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Old 04-15-2002, 10:49 AM   #1
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Roberval Balance - useful in baking?

Could someone help me?
Is a Roberval balance useful in pastry and for which recipe please?:confused:
Thank you for your help.

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Old 04-15-2002, 03:37 PM   #2
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This is why I cook and not bake!!!! I have no idea - maybe someone else will!! :(
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Old 04-15-2002, 07:02 PM   #3
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Roberval Balance

This is what I found:
Gilles Roberval
In 1669 he invented the Roberval balance which is now almost universally used for weighing scales of the balance type. In some recipes, ingredients are measured by weight.....so I guess his invention could be said to be used in cooking/baking.:confused:
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Old 04-15-2002, 07:15 PM   #4
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Norma,

That's all I could really find out too. I guess technically you could say it would be used for dry ingredients versus liquid ingredients. But why this particular TYPE of scale would be used versus all the other scales I've ever used for dry ingredients I'll never know.

:confused: :confused:
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Old 04-17-2002, 12:38 AM   #5
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what i know about baking/pastries and weighing is that the professional pastry chefs almost universally weigh their flour as opposed to measuring it in cups. this is because flour reacts so sensitively to the moisture content of the air. weighing it produces more even results in the pastries. this is especially true with yeast breads. i hope this helps.
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Old 04-17-2002, 02:35 AM   #6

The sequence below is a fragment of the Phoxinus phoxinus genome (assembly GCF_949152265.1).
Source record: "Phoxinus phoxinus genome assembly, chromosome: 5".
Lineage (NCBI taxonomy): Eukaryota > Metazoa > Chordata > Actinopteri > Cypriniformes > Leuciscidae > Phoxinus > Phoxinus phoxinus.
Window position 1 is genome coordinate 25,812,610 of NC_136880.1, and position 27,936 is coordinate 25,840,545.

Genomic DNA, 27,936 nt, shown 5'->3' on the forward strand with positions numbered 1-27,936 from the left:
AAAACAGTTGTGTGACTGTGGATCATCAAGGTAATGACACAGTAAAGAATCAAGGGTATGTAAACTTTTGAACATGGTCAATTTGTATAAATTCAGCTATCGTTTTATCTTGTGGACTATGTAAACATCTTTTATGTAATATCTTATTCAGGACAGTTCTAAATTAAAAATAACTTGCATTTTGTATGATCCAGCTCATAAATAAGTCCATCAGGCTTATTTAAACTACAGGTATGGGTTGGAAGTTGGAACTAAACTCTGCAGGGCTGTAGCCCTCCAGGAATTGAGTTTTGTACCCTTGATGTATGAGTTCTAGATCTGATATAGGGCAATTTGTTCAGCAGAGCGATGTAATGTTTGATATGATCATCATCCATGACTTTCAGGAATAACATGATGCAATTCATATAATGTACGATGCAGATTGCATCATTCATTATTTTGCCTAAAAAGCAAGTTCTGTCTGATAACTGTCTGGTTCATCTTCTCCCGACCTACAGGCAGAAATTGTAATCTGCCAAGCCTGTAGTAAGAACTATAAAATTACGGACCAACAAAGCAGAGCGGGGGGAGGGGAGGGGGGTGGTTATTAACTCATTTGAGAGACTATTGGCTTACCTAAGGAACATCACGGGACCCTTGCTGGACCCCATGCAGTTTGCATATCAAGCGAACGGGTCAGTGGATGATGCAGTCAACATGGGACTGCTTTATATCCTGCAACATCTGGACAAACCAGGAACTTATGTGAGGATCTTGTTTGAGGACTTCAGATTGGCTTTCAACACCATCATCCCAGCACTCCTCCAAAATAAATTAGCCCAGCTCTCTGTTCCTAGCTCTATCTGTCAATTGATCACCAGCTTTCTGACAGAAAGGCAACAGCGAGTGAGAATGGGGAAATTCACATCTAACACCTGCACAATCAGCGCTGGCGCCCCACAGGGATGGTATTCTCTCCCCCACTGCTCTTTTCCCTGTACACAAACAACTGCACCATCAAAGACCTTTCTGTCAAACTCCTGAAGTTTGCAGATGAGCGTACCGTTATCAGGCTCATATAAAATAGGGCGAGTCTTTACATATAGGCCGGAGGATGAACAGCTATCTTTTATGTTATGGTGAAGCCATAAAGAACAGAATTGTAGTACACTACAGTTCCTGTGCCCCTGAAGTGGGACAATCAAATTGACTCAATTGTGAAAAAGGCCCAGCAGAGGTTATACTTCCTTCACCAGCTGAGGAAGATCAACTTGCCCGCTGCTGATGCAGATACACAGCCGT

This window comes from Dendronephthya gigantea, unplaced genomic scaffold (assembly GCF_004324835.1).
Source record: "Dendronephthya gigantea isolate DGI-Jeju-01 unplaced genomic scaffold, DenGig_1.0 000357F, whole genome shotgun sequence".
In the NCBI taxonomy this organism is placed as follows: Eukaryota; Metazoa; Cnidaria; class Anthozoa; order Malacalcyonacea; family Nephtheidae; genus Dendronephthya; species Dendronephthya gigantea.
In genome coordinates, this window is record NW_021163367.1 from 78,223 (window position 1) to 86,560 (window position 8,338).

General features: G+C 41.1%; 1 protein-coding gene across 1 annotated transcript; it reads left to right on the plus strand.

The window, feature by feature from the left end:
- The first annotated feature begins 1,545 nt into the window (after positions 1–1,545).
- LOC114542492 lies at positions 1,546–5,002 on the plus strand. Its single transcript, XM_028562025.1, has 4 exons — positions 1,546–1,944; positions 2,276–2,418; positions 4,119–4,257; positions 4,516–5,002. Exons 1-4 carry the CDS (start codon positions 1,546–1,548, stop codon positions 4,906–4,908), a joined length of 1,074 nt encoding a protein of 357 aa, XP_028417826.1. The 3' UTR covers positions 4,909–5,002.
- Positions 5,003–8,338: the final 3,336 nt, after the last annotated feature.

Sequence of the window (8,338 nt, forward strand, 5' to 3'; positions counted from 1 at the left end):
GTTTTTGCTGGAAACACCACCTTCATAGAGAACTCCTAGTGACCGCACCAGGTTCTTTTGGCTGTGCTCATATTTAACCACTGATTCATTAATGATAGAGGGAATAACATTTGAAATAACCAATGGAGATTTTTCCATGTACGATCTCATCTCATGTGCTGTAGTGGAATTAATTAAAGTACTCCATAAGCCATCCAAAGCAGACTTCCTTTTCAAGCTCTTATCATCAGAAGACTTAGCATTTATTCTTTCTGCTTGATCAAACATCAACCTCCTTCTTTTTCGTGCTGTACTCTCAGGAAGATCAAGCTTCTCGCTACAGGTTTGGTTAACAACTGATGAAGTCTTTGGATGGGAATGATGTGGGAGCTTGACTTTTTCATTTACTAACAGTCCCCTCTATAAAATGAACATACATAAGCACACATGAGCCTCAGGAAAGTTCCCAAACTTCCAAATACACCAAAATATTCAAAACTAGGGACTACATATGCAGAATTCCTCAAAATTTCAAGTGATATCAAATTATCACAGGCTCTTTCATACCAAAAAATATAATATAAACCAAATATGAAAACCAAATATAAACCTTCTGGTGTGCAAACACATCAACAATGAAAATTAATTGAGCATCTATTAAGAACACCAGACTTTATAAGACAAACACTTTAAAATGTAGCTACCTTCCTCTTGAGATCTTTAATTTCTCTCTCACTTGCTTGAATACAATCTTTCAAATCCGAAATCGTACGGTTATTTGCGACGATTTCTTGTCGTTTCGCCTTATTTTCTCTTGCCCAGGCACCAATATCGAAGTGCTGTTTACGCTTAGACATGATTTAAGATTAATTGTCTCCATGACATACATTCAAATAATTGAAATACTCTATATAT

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Re: cookware

it really depends on how serious of a baker you are. For all the baking I do as part of my catering I measure everything by weight as it will provide consistent results when it is most critical. However for most of my off the cuff baking at home I use a measuring cup and call it good. It also is not really important to have a counter balance scale if you do this, I use a polder digital counter top variety, but if you want balance and can afford a good one go ahead and knock yourself out.



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Originally Posted by emma
Could someone help me?
Is a Roberval balance useful in pastry and for which recipe please?:confused:
Thank you for your help.
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Old 04-17-2002, 11:22 AM   #7
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Hi tinwoman and bradthedog!

Thanks for your input. I was really stuck as to the type of scale that was in question in this thread.

I too use a scale for some of my dry ingredients. I have a question for either one of you since you both apparently "bake". If a recipe calls for 1 cup of flour does that usually equate to 8 oz. on the scale or should I just measure 1 cup. I take a fork and "fluff" up my flour, then I carefully scoop it out so as not to compact it, then I level it off in my 1 cup measure. Is this the best way or should I just measure 8 oz. ???